One of the major limitations concerning this study was inability to measure the level of the drug absorption post treatment. AL absorption is dependent on fatty foods; however, the patients were provided only peanuts when doses were taken in the health center. The first dose during inclusion and the morning doses of days 1 and 2 were taken at direct observation in the health center. The patients were advised to take the rest of night doses in their home, possibly after a fatty meal; however, the night intake was not directly controlled. Another limitation was the inability to genotype the recurrent case to differentiate between recrudescence and reinfection by PCR. Despite the limitations, the study approach is almost close to a real life situation.

Conclusion

This is a preliminary study in Metema district, which showed a high efficacy and good tolerability of AL (Coartem®) in the treatment of uncomplicated P. falciparum malaria, suggesting the safe continuation of the treatment in the locality. However, regular monitoring of efficacy of the drug is considered crucial to handle early the emerging drug resistance among the highly mobile border populations. Furthermore, controlled studies measuring the levels of drugs absorbed and providing the drug intake under direct observation should be conducted for better outcome assessment.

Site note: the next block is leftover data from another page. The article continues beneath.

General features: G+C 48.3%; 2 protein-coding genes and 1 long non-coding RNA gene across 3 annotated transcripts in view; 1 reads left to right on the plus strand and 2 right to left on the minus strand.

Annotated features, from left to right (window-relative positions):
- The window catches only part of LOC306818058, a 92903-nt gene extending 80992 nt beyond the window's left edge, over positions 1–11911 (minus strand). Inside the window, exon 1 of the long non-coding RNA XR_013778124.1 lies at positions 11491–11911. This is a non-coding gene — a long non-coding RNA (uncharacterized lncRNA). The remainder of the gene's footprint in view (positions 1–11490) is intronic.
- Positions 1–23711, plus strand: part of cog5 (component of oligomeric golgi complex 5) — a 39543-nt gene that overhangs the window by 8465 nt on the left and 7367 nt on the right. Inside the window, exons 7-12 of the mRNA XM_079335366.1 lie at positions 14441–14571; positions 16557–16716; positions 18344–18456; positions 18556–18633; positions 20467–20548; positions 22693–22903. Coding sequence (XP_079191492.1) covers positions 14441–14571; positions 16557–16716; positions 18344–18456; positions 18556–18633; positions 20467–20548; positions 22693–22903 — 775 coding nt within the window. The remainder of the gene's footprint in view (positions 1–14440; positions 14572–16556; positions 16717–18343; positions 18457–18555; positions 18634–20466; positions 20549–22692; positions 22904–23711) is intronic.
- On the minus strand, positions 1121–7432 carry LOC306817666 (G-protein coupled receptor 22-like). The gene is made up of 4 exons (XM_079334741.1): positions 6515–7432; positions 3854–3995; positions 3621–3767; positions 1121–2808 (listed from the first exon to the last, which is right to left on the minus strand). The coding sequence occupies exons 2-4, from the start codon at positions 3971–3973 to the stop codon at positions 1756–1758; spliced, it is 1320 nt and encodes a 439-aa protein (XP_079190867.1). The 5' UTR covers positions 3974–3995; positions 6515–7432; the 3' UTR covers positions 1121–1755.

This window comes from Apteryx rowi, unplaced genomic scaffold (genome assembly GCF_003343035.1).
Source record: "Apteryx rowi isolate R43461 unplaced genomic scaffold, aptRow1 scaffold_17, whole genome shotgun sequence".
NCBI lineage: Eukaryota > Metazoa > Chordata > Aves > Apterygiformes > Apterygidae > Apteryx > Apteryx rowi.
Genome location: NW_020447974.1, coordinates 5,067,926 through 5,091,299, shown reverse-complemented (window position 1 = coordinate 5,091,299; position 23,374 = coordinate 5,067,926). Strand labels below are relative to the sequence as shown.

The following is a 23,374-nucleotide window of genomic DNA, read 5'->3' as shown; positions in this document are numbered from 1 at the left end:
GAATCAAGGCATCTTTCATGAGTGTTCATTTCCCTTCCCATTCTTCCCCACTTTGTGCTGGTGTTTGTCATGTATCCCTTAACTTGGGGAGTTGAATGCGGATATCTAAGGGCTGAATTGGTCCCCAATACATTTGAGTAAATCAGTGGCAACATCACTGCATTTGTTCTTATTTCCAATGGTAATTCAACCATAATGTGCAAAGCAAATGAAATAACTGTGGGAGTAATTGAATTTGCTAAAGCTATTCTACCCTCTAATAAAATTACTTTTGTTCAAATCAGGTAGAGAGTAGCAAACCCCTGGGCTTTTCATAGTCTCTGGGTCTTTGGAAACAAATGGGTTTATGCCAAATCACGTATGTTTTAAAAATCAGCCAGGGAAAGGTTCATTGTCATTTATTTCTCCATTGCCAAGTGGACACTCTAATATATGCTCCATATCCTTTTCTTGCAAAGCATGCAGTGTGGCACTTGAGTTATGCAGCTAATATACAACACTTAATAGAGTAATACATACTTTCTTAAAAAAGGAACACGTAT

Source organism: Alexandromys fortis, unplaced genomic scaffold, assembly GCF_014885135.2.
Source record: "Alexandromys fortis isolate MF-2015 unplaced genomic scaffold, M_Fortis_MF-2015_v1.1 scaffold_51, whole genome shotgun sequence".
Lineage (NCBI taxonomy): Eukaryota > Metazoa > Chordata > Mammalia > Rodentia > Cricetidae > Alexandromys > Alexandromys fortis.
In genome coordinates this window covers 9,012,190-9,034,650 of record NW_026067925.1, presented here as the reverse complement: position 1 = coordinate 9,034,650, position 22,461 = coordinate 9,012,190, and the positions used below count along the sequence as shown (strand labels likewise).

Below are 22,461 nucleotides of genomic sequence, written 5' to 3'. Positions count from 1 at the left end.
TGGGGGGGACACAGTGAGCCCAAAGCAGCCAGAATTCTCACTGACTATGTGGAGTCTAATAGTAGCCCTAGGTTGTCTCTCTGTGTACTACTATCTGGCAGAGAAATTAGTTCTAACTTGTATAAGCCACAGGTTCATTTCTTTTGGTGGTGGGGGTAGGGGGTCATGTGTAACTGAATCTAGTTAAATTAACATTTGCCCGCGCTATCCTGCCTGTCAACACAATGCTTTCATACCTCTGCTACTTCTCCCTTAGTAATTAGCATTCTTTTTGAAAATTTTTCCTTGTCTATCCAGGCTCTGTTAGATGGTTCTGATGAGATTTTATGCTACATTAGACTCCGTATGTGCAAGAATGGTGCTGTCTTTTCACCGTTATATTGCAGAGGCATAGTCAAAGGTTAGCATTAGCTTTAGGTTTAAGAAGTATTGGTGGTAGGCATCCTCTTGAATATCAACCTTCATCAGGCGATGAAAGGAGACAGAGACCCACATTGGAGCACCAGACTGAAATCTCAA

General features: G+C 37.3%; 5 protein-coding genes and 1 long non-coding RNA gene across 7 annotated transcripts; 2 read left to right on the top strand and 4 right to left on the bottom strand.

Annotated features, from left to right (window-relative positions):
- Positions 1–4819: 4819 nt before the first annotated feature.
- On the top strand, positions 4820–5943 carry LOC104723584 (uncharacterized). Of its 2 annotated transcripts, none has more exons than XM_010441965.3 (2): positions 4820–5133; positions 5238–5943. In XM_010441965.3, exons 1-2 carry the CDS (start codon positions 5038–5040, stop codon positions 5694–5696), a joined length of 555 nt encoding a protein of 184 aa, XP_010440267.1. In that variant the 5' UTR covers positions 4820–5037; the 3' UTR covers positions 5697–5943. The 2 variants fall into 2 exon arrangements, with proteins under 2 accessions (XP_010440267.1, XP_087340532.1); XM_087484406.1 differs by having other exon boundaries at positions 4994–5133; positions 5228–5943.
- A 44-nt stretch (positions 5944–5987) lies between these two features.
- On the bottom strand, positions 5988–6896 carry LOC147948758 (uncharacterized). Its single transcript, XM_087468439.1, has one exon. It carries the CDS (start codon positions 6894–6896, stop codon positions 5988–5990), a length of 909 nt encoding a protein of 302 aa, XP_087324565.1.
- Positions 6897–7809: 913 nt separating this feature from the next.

Acknowledgments

EPHI and Addis Ababa University were collaborators of the study in the success of the research. Funding was obtained from the Federal Ministry of Health through the support of the Global Fund. Our heartfelt appreciation goes to the study participants and staff of Metema Health Center and health extension workers for their participation in the study.

Author contributions

MK, AA, and HM conceived and designed the study. FW, DN, HM, and MK collected the data. FW, TK, and AA statistically analyzed and interpreted the data. AW, YA, AK, and HS supervised the general study. DN drafted the article. FW, TK, HS, AA, AW, YA, AK, and MK critically reviewed the manuscript. All authors contributed toward data analysis, drafting and critically revising the paper and agree to be accountable for all aspects of the work.

Disclosure

The authors report no conflicts of interest in this work.